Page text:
KIDS COUNT: Latest data show pre-pandemic progress – with some setbacks – for U.S. children
The latest edition of the Annie E. Casey Foundation’s KIDS COUNT Data Book is hot off the presses and the news regarding the well-being of children in the U.S. through 2018 is mostly good – with some major caveats.
Each year, KIDS COUNT measures the well-being of children in 16 “indicators,” which one might think of as issue areas. This year, the data runs through 2018, the latest year for which complete data is available, meaning the report does not cover any downturn experienced by children due to the coronavirus pandemic (such as food scarcity). In a news release, the Casey Foundation says it plans to explore the effects of the pandemic on child well-being in a future report, “but is releasing the annual Data Book as usual to ensure legislators and other policymakers, researchers and advocates for children have the information they are customarily able to access at this time of year.”
This year’s report found that children improved nationally in 11 out of 16 indicators, essentially stayed the same in three areas, and fell further behind in two others. Among the good news to celebrate: in 2018, more parents were economically secure and lived without a high housing cost burden. More teens graduated from high school and delayed childbearing. And progress was made in the area of children’s health coverage.
The three indicators where children’s well-being essentially remained the same were young children (aged 3 and 4) who were not in school; eighth-graders not proficient in math; and children and teens (aged 10 to 17) who were overweight or obese. The two indicators where children’s well-being actually got worse were the number of low birth-weight babies and the number of children in single-parent families.
“Broadly speaking, kids nationwide experienced gains in the Economic Well-Being domain and promising-but-mixed results in the Health, Education, and Family and Community domains,” the report found. “The positive strides realized – driven by effective policies and achieved before the coronavirus pandemic – serve as an encouraging reminder that the nation can advance the substantial work now needed to improve the prospects of its youngest generation.”
But there is one broad area where the path toward progress remains blocked: closing the racial inequity gap. Although children of all races and income levels did make gains, the report found that “the nation’s racial inequities proved deep and stubbornly persistent.”
Specifically, the report noted that Black children were significantly more likely to live in single-parent families and high-poverty neighborhoods. American Indian children were almost three times more likely than the average child to lack health insurance and live in resource-limited neighborhoods. And Latinx children ran the greatest risk of not attending school when they were young and living with a head of household who lacked a high school diploma.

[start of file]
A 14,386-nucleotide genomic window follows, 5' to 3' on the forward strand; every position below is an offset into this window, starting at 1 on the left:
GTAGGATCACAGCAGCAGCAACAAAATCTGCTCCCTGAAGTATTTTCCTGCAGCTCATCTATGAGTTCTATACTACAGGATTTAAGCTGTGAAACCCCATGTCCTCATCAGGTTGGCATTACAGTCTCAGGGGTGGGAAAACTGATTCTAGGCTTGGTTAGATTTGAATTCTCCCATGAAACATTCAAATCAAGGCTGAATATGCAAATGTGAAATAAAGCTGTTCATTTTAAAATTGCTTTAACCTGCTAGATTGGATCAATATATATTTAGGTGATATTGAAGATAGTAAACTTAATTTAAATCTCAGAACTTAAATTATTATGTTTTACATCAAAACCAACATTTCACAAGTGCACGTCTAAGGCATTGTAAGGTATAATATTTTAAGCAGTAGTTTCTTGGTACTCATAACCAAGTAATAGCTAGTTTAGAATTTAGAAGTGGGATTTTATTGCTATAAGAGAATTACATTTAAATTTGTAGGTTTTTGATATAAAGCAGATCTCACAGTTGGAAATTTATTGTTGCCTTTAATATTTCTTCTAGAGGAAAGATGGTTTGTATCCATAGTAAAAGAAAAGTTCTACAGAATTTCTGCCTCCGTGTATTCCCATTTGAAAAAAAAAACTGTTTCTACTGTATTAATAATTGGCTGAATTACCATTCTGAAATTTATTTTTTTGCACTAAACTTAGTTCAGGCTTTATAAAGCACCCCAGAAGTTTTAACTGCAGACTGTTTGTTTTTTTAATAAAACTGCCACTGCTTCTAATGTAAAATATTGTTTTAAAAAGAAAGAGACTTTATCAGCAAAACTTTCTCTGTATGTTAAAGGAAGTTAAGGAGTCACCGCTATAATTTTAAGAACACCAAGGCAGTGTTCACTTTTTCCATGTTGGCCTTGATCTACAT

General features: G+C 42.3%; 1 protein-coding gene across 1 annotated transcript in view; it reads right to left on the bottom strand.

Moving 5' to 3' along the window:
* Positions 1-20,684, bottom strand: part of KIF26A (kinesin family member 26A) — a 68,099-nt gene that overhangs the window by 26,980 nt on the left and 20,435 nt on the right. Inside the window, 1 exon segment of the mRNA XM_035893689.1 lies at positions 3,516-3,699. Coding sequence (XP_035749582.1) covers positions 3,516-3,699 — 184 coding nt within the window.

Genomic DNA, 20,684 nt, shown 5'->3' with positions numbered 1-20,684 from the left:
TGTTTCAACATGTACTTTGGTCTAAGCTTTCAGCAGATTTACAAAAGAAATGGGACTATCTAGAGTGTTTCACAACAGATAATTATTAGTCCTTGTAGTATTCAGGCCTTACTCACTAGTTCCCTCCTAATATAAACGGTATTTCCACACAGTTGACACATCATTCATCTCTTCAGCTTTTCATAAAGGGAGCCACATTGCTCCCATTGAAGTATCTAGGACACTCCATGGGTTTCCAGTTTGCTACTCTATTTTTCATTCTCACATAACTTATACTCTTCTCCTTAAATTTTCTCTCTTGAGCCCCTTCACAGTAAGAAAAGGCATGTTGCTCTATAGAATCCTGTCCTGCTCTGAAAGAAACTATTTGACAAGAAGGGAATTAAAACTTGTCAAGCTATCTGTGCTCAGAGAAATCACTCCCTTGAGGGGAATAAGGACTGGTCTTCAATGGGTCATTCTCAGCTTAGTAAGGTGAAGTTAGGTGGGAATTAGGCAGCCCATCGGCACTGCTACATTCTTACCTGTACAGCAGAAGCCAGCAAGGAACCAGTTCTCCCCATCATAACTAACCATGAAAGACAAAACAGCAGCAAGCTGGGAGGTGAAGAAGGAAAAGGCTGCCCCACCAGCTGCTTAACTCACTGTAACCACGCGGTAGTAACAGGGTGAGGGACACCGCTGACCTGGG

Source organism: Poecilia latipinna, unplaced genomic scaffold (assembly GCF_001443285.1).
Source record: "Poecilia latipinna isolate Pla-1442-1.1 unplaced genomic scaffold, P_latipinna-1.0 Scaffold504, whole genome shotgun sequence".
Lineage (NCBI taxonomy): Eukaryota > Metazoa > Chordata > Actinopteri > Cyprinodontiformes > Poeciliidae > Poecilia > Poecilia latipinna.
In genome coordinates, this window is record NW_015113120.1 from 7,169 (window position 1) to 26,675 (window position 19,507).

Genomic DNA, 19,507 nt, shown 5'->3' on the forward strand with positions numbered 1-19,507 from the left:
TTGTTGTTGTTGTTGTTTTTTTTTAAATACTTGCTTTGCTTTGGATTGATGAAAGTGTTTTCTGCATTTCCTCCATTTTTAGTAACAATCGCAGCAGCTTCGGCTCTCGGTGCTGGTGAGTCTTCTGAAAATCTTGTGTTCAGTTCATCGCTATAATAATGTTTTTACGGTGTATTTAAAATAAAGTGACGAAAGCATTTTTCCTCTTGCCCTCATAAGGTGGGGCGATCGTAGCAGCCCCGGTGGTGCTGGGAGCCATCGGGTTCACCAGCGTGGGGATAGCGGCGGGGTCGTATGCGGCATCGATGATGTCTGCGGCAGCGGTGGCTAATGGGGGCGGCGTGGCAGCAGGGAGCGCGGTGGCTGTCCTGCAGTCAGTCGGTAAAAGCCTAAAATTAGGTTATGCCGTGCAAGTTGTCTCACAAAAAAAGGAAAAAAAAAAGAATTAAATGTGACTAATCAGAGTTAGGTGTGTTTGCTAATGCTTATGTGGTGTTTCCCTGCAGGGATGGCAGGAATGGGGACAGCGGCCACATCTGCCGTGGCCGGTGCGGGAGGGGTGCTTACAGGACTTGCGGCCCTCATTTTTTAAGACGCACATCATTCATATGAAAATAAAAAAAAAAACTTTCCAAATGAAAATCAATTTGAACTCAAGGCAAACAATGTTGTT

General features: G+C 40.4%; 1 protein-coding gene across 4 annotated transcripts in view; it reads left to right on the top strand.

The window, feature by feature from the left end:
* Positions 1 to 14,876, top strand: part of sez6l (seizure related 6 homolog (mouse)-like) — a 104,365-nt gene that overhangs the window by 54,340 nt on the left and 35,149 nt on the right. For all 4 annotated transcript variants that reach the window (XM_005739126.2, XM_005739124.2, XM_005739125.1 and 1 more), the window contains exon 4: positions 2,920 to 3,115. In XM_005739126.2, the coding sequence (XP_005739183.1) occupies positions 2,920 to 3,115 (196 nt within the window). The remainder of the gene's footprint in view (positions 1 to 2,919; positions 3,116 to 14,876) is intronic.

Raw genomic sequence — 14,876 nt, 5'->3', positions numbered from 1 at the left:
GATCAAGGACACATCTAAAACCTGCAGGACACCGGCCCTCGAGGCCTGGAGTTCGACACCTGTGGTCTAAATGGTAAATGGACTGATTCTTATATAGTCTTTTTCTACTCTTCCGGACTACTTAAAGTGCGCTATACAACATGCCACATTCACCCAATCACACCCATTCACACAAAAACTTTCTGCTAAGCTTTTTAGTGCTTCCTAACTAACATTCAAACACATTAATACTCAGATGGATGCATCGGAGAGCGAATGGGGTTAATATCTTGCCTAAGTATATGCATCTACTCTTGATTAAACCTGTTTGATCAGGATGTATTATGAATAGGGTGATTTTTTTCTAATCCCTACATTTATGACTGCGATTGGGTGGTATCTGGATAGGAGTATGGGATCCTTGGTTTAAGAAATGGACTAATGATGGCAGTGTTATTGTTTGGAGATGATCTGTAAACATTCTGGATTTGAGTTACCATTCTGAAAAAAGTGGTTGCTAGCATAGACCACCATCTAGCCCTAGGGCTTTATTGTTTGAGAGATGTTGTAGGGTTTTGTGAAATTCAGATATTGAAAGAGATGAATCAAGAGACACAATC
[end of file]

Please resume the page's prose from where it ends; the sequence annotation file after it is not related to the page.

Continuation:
In some cases, geography helps determine children’s overall well-being. The report found that New England states hold two of the top three spots for overall well-being – Massachusetts ranked first and New Hampshire ranked second. (Minnesota came in third.)
Conversely, the three lowest-ranked states were in the South or Southwest – New Mexico came in last place, with Mississippi next to last, and Louisiana just before that. And overall, states in Appalachia, the Southeast and Southwest – where families have the lowest levels of incomes – dominate the bottom of the overall rankings. The report found that 16 of the bottom 18 states are from these regions (the exceptions are Alaska and California.)
In a news cycle dominated by the coronavirus pandemic, its staggering effects on the economy, and widespread protests against police brutality and systemic racism, we must rely on other sources to get a sense of how our nation’s children are faring right now.The sources we do have are troubling: the Census Bureau’s weekly Household Pulse survey found, for example, that in households with children in which the adult responding had been laid off due to the pandemic, fully 29 percent reported sometimes or often not having enough to eat in the past 7 days. Nearly one-quarter of Black households with children – 23.5% – reported similarly not having enough to eat, compared to 9 percent for white households (June 4-9, 2020, Food Sufficiency, Table 3b.) But we do know that COVID-19 will not last forever, at least in terms of its current impact. We know that one day, the economy will improve.
The data that Kids Count provide show that an economy nearly a decade after the Great Recession offered opportunities for progress, but that we need a national commitment to end the racial disparities present even during the “good times.” Kids Count will guide our legislators, our academicians, our policy-makers, and our advocates to make wise choices for the generations to come.
“Having consistent, reliable data to guide our decisions will be critical as we continue seeking to ensure the well-being of children, families and communities throughout this challenging time and beyond,” says Lisa Hamilton, President and CEO of the Casey Foundation.